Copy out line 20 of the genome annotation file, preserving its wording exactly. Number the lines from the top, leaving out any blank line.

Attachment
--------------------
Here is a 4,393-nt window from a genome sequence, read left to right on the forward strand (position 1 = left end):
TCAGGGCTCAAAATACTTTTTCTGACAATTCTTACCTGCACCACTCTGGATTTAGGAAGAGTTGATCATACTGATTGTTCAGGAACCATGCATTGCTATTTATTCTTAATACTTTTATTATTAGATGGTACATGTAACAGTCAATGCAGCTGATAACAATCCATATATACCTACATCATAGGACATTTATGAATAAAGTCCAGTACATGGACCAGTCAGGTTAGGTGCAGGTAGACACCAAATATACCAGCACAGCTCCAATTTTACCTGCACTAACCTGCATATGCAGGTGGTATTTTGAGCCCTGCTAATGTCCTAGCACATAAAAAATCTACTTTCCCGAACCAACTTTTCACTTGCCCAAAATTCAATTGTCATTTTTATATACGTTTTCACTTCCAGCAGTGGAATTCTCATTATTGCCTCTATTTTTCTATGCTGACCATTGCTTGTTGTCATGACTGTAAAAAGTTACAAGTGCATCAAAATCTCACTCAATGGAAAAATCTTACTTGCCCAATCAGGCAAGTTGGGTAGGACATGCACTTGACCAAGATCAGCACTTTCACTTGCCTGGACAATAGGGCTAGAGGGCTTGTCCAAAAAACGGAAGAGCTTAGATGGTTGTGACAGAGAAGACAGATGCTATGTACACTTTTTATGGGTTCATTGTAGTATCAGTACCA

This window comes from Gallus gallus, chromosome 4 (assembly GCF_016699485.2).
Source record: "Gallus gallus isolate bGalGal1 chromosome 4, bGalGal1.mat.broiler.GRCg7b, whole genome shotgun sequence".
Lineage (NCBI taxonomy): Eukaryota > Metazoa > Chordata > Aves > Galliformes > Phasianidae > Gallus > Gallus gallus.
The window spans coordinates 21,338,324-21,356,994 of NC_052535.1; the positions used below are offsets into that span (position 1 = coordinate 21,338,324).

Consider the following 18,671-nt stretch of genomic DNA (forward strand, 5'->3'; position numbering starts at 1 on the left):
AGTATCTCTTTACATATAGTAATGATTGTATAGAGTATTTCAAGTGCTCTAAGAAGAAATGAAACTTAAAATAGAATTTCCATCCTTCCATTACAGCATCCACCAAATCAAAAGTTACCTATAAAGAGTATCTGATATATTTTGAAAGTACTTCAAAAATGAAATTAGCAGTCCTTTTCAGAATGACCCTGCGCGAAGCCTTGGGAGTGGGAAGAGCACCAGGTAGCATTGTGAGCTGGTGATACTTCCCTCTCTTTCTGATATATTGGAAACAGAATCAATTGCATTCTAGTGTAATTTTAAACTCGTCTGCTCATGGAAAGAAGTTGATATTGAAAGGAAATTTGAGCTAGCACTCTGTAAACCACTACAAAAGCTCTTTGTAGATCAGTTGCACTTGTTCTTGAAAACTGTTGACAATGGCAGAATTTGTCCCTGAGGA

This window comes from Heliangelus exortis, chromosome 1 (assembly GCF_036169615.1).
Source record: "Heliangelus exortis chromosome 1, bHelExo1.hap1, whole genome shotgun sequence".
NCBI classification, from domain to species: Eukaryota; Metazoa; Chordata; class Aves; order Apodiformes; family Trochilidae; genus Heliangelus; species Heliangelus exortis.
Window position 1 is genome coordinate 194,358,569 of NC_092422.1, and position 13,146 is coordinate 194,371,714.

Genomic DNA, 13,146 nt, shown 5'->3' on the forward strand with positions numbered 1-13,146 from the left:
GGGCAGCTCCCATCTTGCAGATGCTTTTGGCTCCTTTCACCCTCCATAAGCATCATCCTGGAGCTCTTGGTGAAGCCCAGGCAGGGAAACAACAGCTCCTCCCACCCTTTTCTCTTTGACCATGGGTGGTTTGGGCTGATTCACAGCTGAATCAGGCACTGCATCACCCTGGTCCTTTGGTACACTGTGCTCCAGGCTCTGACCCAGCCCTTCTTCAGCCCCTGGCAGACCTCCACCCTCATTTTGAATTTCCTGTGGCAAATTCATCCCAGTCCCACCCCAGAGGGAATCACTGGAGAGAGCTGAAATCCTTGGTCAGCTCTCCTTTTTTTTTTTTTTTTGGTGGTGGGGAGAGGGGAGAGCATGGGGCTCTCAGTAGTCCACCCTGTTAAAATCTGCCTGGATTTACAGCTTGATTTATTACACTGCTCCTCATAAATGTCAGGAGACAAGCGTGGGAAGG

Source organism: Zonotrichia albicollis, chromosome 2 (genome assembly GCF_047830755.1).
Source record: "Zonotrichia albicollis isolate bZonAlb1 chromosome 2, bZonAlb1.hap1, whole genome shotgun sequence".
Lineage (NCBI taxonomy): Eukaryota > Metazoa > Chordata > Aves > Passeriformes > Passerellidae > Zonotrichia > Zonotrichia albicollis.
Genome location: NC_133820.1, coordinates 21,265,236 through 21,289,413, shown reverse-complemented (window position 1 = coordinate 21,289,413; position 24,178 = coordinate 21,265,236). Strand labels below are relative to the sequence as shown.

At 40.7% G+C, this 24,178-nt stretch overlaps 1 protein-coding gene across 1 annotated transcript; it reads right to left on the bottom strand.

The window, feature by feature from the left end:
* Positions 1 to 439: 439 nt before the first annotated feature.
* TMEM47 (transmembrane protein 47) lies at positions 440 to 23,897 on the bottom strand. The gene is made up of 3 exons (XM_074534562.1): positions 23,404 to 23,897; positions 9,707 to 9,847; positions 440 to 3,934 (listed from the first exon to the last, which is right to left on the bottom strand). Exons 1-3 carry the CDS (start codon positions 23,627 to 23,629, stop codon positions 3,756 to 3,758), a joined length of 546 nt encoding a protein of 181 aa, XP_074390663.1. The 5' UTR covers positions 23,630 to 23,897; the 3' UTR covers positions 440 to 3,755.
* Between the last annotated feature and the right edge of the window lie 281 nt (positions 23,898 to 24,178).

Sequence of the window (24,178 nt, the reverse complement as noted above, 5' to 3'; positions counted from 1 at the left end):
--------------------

The window, feature by feature from the left end: